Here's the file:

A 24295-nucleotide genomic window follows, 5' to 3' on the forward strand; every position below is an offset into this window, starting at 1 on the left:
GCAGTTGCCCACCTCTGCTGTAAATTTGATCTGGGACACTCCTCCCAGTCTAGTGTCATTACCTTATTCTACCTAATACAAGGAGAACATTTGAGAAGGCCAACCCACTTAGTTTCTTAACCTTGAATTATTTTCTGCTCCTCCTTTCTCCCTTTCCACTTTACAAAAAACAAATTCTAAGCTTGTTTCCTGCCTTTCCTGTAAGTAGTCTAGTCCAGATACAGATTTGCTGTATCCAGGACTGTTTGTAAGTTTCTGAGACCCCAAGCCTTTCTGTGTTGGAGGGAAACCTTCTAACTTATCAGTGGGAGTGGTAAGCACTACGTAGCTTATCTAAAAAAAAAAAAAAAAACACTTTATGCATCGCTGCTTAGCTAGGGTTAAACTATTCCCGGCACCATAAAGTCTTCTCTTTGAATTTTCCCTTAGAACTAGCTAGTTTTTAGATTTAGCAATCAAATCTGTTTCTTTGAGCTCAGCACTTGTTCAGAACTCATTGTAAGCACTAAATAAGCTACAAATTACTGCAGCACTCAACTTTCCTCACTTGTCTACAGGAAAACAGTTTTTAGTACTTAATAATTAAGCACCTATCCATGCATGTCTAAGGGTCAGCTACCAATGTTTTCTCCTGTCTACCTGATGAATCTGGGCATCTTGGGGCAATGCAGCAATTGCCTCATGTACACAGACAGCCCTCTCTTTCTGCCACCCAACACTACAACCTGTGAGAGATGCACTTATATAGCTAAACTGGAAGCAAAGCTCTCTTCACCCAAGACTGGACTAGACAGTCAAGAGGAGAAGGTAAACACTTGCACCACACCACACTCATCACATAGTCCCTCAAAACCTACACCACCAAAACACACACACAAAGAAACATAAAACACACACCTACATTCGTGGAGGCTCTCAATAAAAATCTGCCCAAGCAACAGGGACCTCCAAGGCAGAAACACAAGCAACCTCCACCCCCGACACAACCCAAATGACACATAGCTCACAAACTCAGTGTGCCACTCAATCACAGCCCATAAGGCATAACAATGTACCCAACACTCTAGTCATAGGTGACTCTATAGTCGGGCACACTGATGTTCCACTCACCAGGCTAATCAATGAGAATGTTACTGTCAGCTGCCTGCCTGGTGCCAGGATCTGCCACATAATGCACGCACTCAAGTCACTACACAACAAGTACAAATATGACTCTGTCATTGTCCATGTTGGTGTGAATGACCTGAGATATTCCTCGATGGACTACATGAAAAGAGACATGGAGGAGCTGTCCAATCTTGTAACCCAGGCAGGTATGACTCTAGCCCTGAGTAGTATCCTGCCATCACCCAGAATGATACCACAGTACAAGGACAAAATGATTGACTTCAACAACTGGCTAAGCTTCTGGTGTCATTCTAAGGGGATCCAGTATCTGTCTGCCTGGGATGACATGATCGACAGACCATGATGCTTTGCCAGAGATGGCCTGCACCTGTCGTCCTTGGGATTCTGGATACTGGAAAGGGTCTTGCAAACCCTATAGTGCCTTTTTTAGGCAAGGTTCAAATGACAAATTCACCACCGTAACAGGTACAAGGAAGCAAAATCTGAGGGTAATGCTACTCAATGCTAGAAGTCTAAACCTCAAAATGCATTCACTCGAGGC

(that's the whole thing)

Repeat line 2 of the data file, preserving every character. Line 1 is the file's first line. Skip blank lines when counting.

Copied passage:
GCAGTTGCCCACCTCTGCTGTAAATTTGATCTGGGACACTCCTCCCAGTCTAGTGTCATTACCTTATTCTACCTAATACAAGGAGAACATTTGAGAAGGCCAACCCACTTAGTTTCTTAACCTTGAATTATTTTCTGCTCCTCCTTTCTCCCTTTCCACTTTACAAAAAACAAATTCTAAGCTTGTTTCCTGCCTTTCCTGTAAGTAGTCTAGTCCAGATACAGATTTGCTGTATCCAGGACTGTTTGTAAGTTTCTGAGACCCCAAGCCTTTCTGTGTTGGAGGGAAACCTTCTAACTTATCAGTGGGAGTGGTAAGCACTACGTAGCTTATCTAAAAAAAAAAAAAAAAACACTTTATGCATCGCTGCTTAGCTAGGGTTAAACTATTCCCGGCACCATAAAGTCTTCTCTTTGAATTTTCCCTTAGAACTAGCTAGTTTTTAGATTTAGCAATCAAATCTGTTTCTTTGAGCTCAGCACTTGTTCAGAACTCATTGTAAGCACTAAATAAGCTACAAATTACTGCAGCACTCAACTTTCCTCACTTGTCTACAGGAAAACAGTTTTTAGTACTTAATAATTAAGCACCTATCCATGCATGTCTAAGGGTCAGCTACCAATGTTTTCTCCTGTCTACCTGATGAATCTGGGCATCTTGGGGCAATGCAGCAATTGCCTCATGTACACAGACAGCCCTCTCTTTCTGCCACCCAACACTACAACCTGTGAGAGATGCACTTATATAGCTAAACTGGAAGCAAAGCTCTCTTCACCCAAGACTGGACTAGACAGTCAAGAGGAGAAGGTAAACACTTGCACCACACCACACTCATCACATAGTCCCTCAAAACCTACACCACCAAAACACACACACAAAGAAACATAAAACACACACCTACATTCGTGGAGGCTCTCAATAAAAATCTGCCCAAGCAACAGGGACCTCCAAGGCAGAAACACAAGCAACCTCCACCCCCGACACAACCCAAATGACACATAGCTCACAAACTCAGTGTGCCACTCAATCACAGCCCATAAGGCATAACAATGTACCCAACACTCTAGTCATAGGTGACTCTATAGTCGGGCACACTGATGTTCCACTCACCAGGCTAATCAATGAGAATGTTACTGTCAGCTGCCTGCCTGGTGCCAGGATCTGCCACATAATGCACGCACTCAAGTCACTACACAACAAGTACAAATATGACTCTGTCATTGTCCATGTTGGTGTGAATGACCTGAGATATTCCTCGATGGACTACATGAAAAGAGACATGGAGGAGCTGTCCAATCTTGTAACCCAGGCAGGTATGACTCTAGCCCTGAGTAGTATCCTGCCATCACCCAGAATGATACCACAGTACAAGGACAAAATGATTGACTTCAACAACTGGCTAAGCTTCTGGTGTCATTCTAAGGGGATCCAGTATCTGTCTGCCTGGGATGACATGATCGACAGACCATGATGCTTTGCCAGAGATGGCCTGCACCTGTCGTCCTTGGGATTCTGGATACTGGAAAGGGTCTTGCAAACCCTATAGTGCCTTTTTTAGGCAAGGTTCAAATGACAAATTCACCACCGTAACAGGTACAAGGAAGCAAAATCTGAGGGTAATGCTACTCAATGCTAGAAGTCTAAACCTCAAAATGCATTCACTCGAGGC